Fatty and marbled meats.


Hot dogs and sausages .


Fried or breaded meats.

6. Reduce the sodium in your food.

Eating a lot of sodium can contribute to high blood pressure, a risk factor for cardiovascular disease. Reducing sodium is an important part of a heart-healthy diet. The Department of Health and Human Services recommends: 

  • Healthy adults have no more than 2,300 milligrams (mg) of salt a day (about a teaspoon and a half of salt).

  • People age 51 or older and people who have been diagnosed with high blood pressure, diabetes or chronic kidney disease have no more than 1,500 mg (a bit over half a teaspoon) of salt a day.

Although reducing the amount of salt you add to food at the table or while cooking is a good first step, much of the salt you eat comes from canned or processed foods, such as soups and frozen dinners. Eating fresh foods and making your own soups and stews can reduce the amount of salt you eat.


If you like the convenience of canned soups and prepared meals, look for ones with reduced salt. Be wary of foods that claim to be lower in sodium because they are seasoned with sea salt instead of regular table salt — sea salt has the same nutritional value as regular salt.


Another way to reduce the amount of salt you eat is to choose your condiments carefully. Many condiments are available in reduced-sodium versions and salt substitutes can add flavour to your food with less sodium.


Low-salt items to choose

High-salt items to avoid

Herbs and spices.

Salt substitutes.

Reduced-salt canned soups or prepared meals.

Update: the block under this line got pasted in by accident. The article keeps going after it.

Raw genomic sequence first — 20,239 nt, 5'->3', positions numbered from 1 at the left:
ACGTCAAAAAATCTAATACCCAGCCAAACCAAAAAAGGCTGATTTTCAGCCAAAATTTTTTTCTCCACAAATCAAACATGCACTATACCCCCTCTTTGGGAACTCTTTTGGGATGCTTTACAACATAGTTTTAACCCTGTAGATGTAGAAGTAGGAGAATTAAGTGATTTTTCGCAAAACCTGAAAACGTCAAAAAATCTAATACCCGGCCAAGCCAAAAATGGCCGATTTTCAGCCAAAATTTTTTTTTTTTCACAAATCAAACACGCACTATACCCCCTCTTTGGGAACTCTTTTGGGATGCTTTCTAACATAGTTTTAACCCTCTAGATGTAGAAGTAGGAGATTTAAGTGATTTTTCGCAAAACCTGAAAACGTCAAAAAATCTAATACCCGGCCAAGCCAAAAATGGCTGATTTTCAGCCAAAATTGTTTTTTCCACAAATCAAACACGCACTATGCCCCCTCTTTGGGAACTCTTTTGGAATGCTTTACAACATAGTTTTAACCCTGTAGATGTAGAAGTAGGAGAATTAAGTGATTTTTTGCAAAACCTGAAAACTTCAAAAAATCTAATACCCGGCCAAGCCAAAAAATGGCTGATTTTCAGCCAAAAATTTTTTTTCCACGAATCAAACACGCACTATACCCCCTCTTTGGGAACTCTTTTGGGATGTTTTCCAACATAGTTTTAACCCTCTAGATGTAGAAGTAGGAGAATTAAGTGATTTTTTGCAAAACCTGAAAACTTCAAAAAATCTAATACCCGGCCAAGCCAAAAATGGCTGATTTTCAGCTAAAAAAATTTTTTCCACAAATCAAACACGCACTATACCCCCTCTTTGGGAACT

Reduced-salt versions of condiments, such as reduced-salt soy sauce and reduced-salt ketchup.


Table salt.

Canned soups and prepared foods, such as frozen dinners.

Tomato juice.

Soy sauce.

7. Plan ahead: Create daily menus.

You know what foods to feature in your heart-healthy diet and which ones to limit. Now it's time to put your plans into action. Create daily menus using the six strategies listed above. When selecting foods for each meal and snack, emphasize vegetables, fruits and whole grains. Choose lean protein sources and healthy fats, and limit salty foods. Watch your portion sizes and add variety to your menu choices.


8. Allow yourself an occasional treat.

Allow yourself an indulgence every now and then. A candy bar or handful of potato chips won't derail your heart-healthy diet. But don't let it turn into an excuse for giving up on your healthy-eating plan. If overindulgence is the exception, rather than the rule, you'll balance things out over the long term. What's important is that you eat healthy foods most of the time.


Incorporate these eight tips into your life, and you'll find that heart-healthy eating is both doable and enjoyable. With planning and a few simple substitutions, you can eat with your heart in mind.



Food energy density: Feel full on fewer calories.


Who doesn't want to fill up on fewer calories? Find out how eating the right foods can help you do just that!


Energy density is just another way to say caloric density — after all calories provide energy. In a nutshell: 

  • It is the number of calories in the amount or weight of food you eat.

  • Foods that don't have a lot of calories packed into each bite, like fruits and vegetables, are low in energy density. They also tend to be low in fat and high in water or fibre content.

  • Foods high in energy density pack a lot of calories into a small volume of food; these include fatty foods, such as many fast foods, and foods high in sugar, such as sodas and candies.

Eat more low-density foods.

How full you feel is determined by the volume and weight of food, not by the number of calories you consume. If you choose foods with low energy density, few calories for their bulk, you can eat more volume but consume fewer calories because of two key factors:



Most vegetables and fruits contain a lot of water, which provides volume and weight but few calories. For example, half of a large grapefruit is 90 percent water with just 50 calories.